Do you have any rules about this or does your practice vary with every poem?

I have no rules. If a poem feels finished, maybe I will send it out eventually. I’m not as driven about submissions as I was in my younger days. I’m trying to generate the energy to get back into the hustle, but I have very few journals that I feel good about sending to, which simply means that by now I know which editors like my work and will give it a careful, sympathetic reading.

Could you talk about fact and fiction and how this poem negotiates the two?

Well, this poem began as a real event but had to be fictionalized to avoid getting myself into trouble with the novelist, who was at the time an older colleague. He doesn’t read poetry, so I probably needn’t have worried, but turning him into a brash young novelist with a first book out from a major NY press allowed me to address some of my own defensiveness as an aging woman poet confronted with an indifferent younger man, and a novelist, at that. A so-called friend once asked me after my first collection was published, "When are you going to write a real book?" I'm confronting myself as much as the young novelist in the poem, my fear that what I'm doing doesn't really matter that much anyway.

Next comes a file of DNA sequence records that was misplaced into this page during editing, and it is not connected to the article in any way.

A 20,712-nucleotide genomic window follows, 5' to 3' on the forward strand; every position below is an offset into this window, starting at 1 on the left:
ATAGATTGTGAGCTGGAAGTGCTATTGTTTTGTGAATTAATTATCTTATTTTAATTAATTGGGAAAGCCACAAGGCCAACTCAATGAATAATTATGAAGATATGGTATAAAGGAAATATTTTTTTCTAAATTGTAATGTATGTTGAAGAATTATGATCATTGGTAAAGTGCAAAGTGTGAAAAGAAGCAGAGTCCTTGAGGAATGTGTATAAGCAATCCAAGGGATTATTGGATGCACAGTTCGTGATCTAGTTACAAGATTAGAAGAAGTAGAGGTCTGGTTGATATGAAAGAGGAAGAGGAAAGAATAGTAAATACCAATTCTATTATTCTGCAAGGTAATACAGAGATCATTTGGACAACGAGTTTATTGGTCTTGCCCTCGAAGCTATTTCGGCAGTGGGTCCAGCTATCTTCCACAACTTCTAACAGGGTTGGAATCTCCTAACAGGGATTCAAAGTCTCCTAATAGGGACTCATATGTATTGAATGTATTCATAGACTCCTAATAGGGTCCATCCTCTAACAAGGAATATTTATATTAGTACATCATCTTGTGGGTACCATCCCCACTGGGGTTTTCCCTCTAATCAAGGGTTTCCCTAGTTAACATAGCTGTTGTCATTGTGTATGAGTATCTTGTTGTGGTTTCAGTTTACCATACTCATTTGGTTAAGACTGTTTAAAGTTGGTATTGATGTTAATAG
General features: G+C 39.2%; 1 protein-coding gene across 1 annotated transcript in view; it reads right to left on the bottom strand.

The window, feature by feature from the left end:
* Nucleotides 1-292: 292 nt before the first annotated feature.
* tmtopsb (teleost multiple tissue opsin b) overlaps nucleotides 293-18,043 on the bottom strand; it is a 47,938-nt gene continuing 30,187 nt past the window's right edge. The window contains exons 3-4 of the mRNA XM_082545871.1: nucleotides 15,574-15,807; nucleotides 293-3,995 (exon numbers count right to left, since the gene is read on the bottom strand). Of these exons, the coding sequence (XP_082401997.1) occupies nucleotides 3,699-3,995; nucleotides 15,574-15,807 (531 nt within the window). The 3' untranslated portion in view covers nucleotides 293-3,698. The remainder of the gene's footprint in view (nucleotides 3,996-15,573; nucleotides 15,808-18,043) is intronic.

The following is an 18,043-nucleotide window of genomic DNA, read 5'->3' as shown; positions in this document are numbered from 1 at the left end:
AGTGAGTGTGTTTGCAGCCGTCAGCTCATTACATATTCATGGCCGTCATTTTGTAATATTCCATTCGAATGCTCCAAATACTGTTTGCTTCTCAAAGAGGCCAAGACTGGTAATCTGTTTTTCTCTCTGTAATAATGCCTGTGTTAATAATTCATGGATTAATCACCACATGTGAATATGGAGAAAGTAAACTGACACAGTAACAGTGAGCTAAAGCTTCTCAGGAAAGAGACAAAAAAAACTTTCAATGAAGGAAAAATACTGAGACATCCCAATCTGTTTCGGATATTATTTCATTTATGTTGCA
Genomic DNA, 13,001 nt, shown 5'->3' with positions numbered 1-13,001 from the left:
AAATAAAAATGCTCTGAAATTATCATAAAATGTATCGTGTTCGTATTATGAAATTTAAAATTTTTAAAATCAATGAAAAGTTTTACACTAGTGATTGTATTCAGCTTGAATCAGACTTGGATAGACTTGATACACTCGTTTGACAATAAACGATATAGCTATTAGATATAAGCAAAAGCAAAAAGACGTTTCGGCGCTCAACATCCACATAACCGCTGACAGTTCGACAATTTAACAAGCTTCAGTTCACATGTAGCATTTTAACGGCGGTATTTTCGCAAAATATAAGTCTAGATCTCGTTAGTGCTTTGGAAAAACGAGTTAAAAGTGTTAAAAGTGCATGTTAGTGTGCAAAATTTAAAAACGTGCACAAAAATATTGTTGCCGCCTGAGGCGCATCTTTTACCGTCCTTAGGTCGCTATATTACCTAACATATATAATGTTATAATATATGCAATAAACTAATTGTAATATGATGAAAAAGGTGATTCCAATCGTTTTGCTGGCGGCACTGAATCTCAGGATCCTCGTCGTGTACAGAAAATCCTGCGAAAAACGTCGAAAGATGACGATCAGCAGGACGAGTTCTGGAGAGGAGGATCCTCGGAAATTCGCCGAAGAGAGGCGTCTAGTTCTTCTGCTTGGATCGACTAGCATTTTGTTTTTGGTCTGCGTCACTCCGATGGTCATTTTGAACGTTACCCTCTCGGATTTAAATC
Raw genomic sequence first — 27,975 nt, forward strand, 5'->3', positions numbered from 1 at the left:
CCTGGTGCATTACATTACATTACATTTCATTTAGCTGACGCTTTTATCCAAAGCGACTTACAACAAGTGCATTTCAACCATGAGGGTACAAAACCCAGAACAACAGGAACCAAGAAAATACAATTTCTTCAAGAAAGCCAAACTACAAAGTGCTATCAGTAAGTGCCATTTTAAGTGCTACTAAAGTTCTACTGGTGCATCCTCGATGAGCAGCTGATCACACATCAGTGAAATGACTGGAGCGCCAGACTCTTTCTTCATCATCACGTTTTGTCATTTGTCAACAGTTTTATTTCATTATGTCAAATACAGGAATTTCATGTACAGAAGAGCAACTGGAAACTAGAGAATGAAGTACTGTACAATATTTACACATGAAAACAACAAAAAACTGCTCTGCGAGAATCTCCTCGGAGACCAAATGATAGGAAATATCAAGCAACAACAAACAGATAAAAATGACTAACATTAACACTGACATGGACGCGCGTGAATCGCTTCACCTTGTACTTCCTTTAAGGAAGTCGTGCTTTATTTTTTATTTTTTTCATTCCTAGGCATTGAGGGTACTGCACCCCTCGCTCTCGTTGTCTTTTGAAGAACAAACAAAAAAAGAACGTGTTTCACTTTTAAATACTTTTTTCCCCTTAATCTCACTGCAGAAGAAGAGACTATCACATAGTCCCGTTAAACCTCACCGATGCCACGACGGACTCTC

Is this a narrative poem?

It certainly begins as one, but it shifts into a more reflective mode around the middle.

Do you remember who you were reading when you wrote this poem? Any influences you’d care to disclose?